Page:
RESULTS

The prevalence of anaemia was 29%. A higher prevalence of anaemia was observed among girls, but the difference was not statistically significant (p= 0.55) as shown in table 1. Hb levels ranged from 5.8 to 14.5 g/dL, with a mean of 11.3 (± 0.6) g/dL.

Table 1 Prevalence of anaemia among children from the Teresina Settlements Projects, according to sex. 

Anaemia* Girls Boys Total p-valuea
N % N % N %
Non-anaemic 51 68.9 42 73.7 93 71.0
Anaemic 23 31.1 15 26.3 38 29.0 0.551
Total 74 100.0 57 100.0 131 100.0

aPearson’s chi-squared test.

*Anaemia was defined as Hb < 9.4 g/dL and Hb < 10.3 g/dL (Saarinen standard) for infants aged 2 months and 3 to 5 months, respectively and as Hb < 11.0 g/dL (WHO) for infants aged 6 to 59 months.

The variables that were significantly associated with anaemia in bivariate analysis were: child age, child attending a day-care centre/school, maternal education, per capita income, type of dwelling, number of rooms per dwelling, and number of persons per room (p<0.05) (Tables 2 and 3).

Table 2 Anaemia among children living in the Teresina Settlement Projects according to child characteristics. 

Variable Anaemia* p-value
Yes (n= 38) No (n= 93)
n (%) median (IQR) n (%) median (IQR)
Age (years) 1 2.83 <0.001a
(0.7 – 1.9) (1.7 – 4.1)
Sex of the child
Female 23 (31.1) 51(68.9) 0.551b
Health problems
Diarrhoea 2 (28.6) 5 (71.4) 0.311c
Vomiting 3(60.0) 2 (40.0)
Parasitosis 2 (40.0) 3 (60.0)
Respiratory disease 20 (29.0) 49 (71.0)
Exclusive breastfeeding (months)
< 6 18 (29.0) 44 (71.0) 0.610c
6 1 (14.3) 6 (85.7)
> 6 19 (32.2) 40 (67.8)
Total breastfeeding (months)
< 6 8 (26.7) 22 (73.3) 0.095b
6-12 16 (43.2) 21 (56.8)
> 12 14 (23.0) 47 (77.0)
Child attending a daycare centre/school
Yes 5 (9.8) 46 (90.2) <0.001b
Have a brother/sister
Yes 63 (74.1) 22 (25.9) 0.284b

aMann-Whitney test.

bPearson’s chi-squared test.

cFisher’s exact test.

*Anaemia was defined as Hb < 9.4 g/dL and Hb < 10.3 g/dL (Saarinen standard) for infants aged 2 months and 3 to 5 months, respectively and as Hb < 11.0 g/dL (WHO) for infants aged 6 to 59 months.

Table 3 Anaemia* among children living in the Teresina Settlement Projects according to family characteristics. 

Variable Anaemia* p-valuea
Yes (n= 38) No (n= 93)
n (%) Median (IQR) n (%) Median (IQR)
Sex of the head of household
Male 32 (33.0) 65 (67.0) 0.102
Household size (persons) 4.5 (3 – 6) 4 (3 – 6) 0.122
Maternal age (years) 24 (21 – 28) 26 (23-30) 0.116
Maternal education 6.5 (4-8) 8 (5-10) 0.027
Paternal education 7 (3-9) 8 (4 – 11) 0.830
Per capita income 164.9 175.5
(94.8 – 226.0) (133.3 – 271.2) 0.013
Government support
Yes 30 (31.6) 65 (68.4) 0.311
Type of dwelling
Finished masonry 10 (14.9) 57 (85.1) 0.001
N° of rooms per dwelling 5 (3 – 6) 5 (5 – 6) 0.032
N° of persons/room 1.08 1 <0.001
(0.8 – 1.67) (0.67 – 1.2)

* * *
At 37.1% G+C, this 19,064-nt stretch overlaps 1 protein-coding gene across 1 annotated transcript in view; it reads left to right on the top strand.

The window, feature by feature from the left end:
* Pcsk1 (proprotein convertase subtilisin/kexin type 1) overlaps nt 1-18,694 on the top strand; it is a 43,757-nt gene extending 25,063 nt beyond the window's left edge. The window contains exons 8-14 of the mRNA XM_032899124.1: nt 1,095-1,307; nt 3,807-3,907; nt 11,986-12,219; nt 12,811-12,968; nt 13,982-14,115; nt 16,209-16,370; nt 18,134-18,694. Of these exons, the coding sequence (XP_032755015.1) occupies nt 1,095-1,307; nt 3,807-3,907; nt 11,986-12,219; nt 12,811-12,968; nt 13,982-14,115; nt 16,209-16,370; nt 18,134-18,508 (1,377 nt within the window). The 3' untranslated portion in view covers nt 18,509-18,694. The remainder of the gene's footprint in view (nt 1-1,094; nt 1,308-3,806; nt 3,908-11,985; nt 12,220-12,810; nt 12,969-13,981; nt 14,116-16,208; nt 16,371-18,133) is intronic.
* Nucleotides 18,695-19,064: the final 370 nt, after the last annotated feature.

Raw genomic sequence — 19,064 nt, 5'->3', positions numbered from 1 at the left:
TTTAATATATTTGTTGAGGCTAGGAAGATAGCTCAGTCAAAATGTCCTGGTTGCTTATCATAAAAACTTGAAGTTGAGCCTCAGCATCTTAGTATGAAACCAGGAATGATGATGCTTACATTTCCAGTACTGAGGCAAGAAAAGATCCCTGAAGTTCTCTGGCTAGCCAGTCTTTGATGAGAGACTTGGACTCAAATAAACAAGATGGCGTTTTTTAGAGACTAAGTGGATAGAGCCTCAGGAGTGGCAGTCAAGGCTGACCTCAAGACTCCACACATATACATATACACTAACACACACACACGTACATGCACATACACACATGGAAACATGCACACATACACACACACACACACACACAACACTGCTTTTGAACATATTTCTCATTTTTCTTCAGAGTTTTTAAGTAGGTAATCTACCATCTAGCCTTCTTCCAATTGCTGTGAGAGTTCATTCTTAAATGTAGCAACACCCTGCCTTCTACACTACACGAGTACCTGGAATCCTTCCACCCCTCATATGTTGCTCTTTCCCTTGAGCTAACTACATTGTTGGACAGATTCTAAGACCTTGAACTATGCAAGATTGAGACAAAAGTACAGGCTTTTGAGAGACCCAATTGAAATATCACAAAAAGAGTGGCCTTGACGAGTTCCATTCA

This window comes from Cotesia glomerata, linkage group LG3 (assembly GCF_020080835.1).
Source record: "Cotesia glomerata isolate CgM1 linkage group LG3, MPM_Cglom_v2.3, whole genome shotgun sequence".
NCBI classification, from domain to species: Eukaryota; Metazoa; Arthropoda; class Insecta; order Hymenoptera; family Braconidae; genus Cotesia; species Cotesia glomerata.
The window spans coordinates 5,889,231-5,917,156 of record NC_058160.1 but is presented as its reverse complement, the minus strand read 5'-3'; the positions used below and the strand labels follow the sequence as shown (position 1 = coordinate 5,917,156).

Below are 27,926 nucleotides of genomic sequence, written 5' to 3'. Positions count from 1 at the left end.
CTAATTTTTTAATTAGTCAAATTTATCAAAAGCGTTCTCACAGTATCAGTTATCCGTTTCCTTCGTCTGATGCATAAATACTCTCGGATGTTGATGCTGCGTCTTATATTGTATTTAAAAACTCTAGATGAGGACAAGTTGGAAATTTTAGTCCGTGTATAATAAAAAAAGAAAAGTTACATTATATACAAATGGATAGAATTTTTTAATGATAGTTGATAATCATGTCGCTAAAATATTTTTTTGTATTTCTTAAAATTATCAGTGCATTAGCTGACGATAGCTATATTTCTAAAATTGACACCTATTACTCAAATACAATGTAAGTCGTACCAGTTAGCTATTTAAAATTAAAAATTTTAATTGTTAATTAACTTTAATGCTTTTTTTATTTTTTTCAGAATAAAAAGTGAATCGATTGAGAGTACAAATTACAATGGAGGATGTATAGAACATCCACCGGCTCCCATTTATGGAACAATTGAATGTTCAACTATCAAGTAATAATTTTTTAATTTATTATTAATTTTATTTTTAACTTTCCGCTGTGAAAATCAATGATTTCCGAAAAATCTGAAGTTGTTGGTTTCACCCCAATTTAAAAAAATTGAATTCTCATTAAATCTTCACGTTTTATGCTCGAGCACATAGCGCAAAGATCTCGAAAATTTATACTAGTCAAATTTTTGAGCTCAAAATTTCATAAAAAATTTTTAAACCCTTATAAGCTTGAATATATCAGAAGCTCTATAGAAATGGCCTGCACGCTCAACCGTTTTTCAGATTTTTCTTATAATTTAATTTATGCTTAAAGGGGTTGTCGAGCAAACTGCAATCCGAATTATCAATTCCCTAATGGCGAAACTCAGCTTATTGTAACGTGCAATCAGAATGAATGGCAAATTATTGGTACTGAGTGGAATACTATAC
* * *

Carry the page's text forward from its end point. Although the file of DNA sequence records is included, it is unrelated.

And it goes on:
Public trash collection
Yes 17 (27.9) 44 (72.1) 0.785
Food insecurityb
Food security 19 (23.5) 62 (76.5) 0.084
Food insecurity 19 (38.0) 31 (62.0)

aAdjusted by family as cluster unity using Poisson regression.

bFood insecurity= moderate and severe food insecurity; Food security= food security and mild insecurity.

*Anaemia was defined as Hb < 9.4 g/dL and Hb < 10.3 g/dL (Saarinen standard) for infants aged 2 months and 3 to 5 months, respectively and as Hb < 11.0 g/dL (WHO) for infants aged 6 to 59 months.

Table 4 shows the factors that remained associated with anaemia in the multiple Poisson regression model. A reduction of 39% in the prevalence of anaemia was observed for each year of child age (aPR= 0.61; 95% CI= 0.50 – 0.74). Children living in mud or unfinished masonry houses presented a higher prevalence of anaemia than those living in finished masonry houses (aPR= 2.73; 95% CI= 1.50 – 4.97). Prevalence of anaemia decreased by 14% for each year of maternal education (aPR= 0.86; 95% CI= 0.79 – 0.94) and 6% for each year of maternal age (aPR= 0.94; 95% CI= 0.89 – 1.00).

Table 4 Determinants of anaemia* in children younger than 5 years of age living in the Teresina Settlement Projectsa

Variable aPR (95% CI) p-valueb
Child age (years) 0.61 (0.50 – 0.74) <0.001
Type of dwelling
Finished masonry 1 0.001
Mud or unfinished masonry 2.73 (1.50 – 4.97)
Maternal education (years) 0.86 (0.79 – 0.94) <0.001
Maternal age (years) 0.94 (0.89 – 1.00) 0.039

aEstimated by Poisson regression: adjusted prevalence ratio (aPR) and 95% confidence interval (CI).

bp-value: probability of significance of the Poisson regression.

*Anaemia was defined as Hb < 9.4 g/dL and Hb < 10.3 g/dL (Saarinen standard) for infants aged 2 months and 3 to 5 months, respectively and as Hb < 11.0 g/dL (WHO) for infants aged 6 to 59 months.

The variables “total breastfeeding”, “attendance at a daycare centre/school”, “sex of the head of household”, “size of the household”, “per capita income”, “number of rooms per dwelling”, “number of persons per room” and “food insecurity” were no longer significantly associated with anaemia in the final Poisson regression model.

DISCUSSION

In terms of epidemiological importance, the prevalence of anaemia in the group investigated (29%) can be classified as a moderate public health problem according to the WHO classification17 (percentage within 20 to 39.9%). Furthermore, comparison of this rate with data from the 2006 PNDS11 obtained for children under 5 years of age in Brazil (20.9%) and in the Northeast region (25.5%) shows that the problem of anaemia among children living in rural land reform settlements in Teresina follows the trend in the magnitude of the national survey.